[Python-Dev] I would like an svn account

Brett Cannon brett at python.org
Wed Dec 31 22:20:54 CET 2008

On Tue, Dec 30, 2008 at 16:55, Victor Stinner
<victor.stinner at haypocalc.com> wrote:
> Hi,
> I already asked in September to get an svn account to be able to commit
> directly patches to trunk (or other branches like py3k). My query was
> rejected because I didn't know Python core enough (and maybe other reasons
> that I don't know).

I am going to stick my neck out on this one and say why I have not
spoken up for giving you commit privs, Victor, and my general thoughts
on handing them out since I don't think this has been stated by anyone

When it comes to commit privs in general, I am of the school that they
should be handed out carefully. I for one do not want to have to
babysit other committers to make sure that they did something
correctly. That's a waste of my time since that defeats the purpose of
having more committers. This is why I think Benjamin got is privs too
soon. Luckily Georg took it upon himself, I assume because he gave
Benjamin the privileges, to double-check all of Benjamin's checkins
and fix them until Benjamin absorbed enough of the development process
to no longer need to be watched over. But I was honestly rather close
to suggesting Benjamin lose is privileges early on until he had more
time to figure out how things worked. Luckily it didn't come to that
and Benjamin has turned out to be a good developer.

I also want people who have no agenda. It's okay to have an area you
care about, but that doesn't mean you should necessarily say "I will
only work on math, ever, even if something is staring me right in the
face!", etc.

There is also dedication. I don't like giving commit privileges to
people who I don't think will definitely stick around. It's fine if
they come and go, but if I am not sure if they will typically come
back I would prefer to not bother giving them the privilege of saying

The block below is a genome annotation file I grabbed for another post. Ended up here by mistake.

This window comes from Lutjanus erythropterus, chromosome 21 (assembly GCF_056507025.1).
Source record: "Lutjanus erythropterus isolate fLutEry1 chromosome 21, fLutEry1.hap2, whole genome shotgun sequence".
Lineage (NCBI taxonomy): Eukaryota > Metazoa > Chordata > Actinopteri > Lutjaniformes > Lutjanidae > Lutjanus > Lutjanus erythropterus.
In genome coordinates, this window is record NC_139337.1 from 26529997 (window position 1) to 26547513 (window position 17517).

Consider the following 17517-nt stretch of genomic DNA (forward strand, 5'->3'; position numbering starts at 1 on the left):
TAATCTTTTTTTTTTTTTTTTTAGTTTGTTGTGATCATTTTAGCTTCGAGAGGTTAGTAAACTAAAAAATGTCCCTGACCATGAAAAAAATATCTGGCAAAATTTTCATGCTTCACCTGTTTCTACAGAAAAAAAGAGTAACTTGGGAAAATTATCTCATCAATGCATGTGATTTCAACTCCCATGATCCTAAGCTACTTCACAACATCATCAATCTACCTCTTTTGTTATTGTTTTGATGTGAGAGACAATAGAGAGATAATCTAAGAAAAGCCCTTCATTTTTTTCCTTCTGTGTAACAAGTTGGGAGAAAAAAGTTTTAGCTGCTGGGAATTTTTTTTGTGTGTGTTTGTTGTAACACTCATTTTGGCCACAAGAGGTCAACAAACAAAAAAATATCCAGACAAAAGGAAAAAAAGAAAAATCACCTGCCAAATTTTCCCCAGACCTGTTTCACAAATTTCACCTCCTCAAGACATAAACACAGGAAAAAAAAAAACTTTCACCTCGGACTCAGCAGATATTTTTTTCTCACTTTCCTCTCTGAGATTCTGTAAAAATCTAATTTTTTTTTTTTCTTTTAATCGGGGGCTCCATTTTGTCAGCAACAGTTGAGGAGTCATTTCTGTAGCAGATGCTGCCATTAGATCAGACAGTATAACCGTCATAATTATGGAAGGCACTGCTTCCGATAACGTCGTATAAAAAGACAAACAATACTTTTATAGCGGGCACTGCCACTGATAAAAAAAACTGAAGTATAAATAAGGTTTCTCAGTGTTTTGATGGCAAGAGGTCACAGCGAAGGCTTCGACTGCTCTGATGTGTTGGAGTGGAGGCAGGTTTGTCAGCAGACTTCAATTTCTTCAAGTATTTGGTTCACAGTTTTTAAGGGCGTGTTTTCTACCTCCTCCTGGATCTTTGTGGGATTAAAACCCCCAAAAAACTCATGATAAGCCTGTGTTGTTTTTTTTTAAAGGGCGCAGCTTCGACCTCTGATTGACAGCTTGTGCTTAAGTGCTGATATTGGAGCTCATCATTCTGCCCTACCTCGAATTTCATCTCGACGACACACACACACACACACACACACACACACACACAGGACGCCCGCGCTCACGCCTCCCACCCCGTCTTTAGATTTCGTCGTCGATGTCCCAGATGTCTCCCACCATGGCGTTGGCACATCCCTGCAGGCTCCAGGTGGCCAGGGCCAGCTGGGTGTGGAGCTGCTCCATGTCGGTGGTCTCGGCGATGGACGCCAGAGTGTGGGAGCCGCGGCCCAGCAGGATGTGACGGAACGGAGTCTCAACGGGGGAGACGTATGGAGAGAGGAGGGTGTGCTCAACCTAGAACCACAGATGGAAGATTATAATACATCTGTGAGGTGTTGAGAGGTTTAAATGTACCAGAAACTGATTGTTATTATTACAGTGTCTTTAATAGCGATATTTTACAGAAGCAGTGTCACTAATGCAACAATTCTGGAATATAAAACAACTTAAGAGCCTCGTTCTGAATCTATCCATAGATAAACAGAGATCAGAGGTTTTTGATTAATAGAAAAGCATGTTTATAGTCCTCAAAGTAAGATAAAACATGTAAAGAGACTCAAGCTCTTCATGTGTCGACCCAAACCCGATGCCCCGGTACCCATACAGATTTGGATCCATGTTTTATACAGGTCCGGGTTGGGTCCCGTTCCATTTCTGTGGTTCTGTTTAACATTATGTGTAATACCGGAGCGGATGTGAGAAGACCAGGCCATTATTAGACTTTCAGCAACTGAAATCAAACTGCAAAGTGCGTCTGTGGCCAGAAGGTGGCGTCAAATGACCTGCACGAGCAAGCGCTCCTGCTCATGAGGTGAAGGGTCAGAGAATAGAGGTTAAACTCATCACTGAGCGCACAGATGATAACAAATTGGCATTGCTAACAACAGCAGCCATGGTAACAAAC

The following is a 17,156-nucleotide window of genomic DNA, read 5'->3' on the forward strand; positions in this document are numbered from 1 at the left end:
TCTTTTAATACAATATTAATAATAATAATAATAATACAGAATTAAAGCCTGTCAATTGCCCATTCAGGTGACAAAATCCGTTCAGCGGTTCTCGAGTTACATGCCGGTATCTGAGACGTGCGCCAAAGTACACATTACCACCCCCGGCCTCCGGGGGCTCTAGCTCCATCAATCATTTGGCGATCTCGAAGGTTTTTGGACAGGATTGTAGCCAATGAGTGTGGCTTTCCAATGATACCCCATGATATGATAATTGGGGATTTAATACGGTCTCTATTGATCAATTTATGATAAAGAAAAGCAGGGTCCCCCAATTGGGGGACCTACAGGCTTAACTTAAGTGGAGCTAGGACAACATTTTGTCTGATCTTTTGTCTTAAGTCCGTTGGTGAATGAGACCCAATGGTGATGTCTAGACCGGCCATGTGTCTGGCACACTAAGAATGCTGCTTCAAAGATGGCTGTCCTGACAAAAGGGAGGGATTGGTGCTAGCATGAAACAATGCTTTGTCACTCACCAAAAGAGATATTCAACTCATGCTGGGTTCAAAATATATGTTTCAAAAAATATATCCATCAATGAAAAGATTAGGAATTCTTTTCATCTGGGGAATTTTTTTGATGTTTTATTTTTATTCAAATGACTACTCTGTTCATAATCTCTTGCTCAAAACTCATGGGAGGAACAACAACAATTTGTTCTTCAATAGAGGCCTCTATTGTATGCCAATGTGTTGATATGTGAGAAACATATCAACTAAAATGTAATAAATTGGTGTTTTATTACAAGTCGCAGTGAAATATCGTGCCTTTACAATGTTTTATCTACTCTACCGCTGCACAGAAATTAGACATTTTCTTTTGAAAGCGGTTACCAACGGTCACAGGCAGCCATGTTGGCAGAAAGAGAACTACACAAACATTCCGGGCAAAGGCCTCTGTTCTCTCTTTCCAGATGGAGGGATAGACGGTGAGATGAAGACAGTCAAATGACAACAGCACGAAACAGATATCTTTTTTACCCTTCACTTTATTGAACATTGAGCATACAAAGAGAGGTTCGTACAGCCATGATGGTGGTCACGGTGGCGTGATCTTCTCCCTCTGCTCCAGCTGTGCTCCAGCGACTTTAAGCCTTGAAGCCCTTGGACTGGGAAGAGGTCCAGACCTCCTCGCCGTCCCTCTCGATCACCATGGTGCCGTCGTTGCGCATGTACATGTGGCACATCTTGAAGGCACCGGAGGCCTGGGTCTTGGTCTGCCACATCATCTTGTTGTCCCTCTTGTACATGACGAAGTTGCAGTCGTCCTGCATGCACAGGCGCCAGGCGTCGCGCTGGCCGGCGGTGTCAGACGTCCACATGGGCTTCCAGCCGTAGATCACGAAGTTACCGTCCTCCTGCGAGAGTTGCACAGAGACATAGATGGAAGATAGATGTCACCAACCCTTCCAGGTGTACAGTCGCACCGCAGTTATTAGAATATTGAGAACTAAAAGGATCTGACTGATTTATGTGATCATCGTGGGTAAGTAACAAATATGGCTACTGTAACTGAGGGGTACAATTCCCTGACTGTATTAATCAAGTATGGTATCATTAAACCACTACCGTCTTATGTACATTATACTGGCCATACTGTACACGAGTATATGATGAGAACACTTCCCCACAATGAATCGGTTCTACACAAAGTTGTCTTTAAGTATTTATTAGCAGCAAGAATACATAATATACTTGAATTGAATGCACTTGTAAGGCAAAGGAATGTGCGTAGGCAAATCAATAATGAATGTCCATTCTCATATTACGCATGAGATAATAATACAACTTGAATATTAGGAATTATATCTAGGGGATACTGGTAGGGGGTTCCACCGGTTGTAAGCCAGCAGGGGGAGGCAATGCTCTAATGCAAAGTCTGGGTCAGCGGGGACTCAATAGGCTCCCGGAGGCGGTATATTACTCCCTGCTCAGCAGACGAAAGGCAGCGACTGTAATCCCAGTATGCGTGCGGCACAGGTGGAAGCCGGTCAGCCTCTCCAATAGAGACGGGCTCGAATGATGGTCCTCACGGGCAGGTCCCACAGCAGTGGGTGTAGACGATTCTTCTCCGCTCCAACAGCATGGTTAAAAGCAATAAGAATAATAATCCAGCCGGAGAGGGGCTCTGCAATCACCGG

they are a developer of Python. Typically this takes a year of regular
contributions for me to believe this.

And lastly, general cohesion with the other committers. Once you
become a committer you become a co-worker in a way and that means
getting along with everybody. And since we don't have some manager who
forces a new co-worker down our throats we tend to be very picky about
this. Plus I already lived through high school and I don't want that
kind of drama here.

So that is my personal criteria on whether or not I speak up for
someone getting commit privileges. How do you play into all of this in
my head? To start, your focus on security, for me at least, goes too
far sometimes. I have disagreed with some of your decisions in the
name of security in the past and I am not quite ready to say that if
you committed something I wouldn't feel compelled to double-check it
to make sure you didn't go too far. This worry, though, has gone down
a lot compared to the last time you asked for commit privs.

And I do worry about your attitude. I remember at one point you
basically threatened to stop helping because your patches were not
been looked at quickly. That really pissed me off personally. You have
improved here and are a lot less abrasive than you were, but I am
still smarting a little from some comments you made a few months back
that came off as pushy.

And as I said, I prefer to give commit privileges to people who I
think will stick around and have been contributing regularly for a
year (I just checked bugs.python.org and it looks like you got really
involved only five months ago). Saying you stopped doing your fuzzing
work simply because the turn-around was not to your liking does not
cause me to instantly think you will stick around when it gets nasty
around here (which in variably does a couple times a year).

In other words I think you are on the right track to get commit
privileges in the future, but just not right now (although if you did
get them right now I wouldn't throw up a roadblock).


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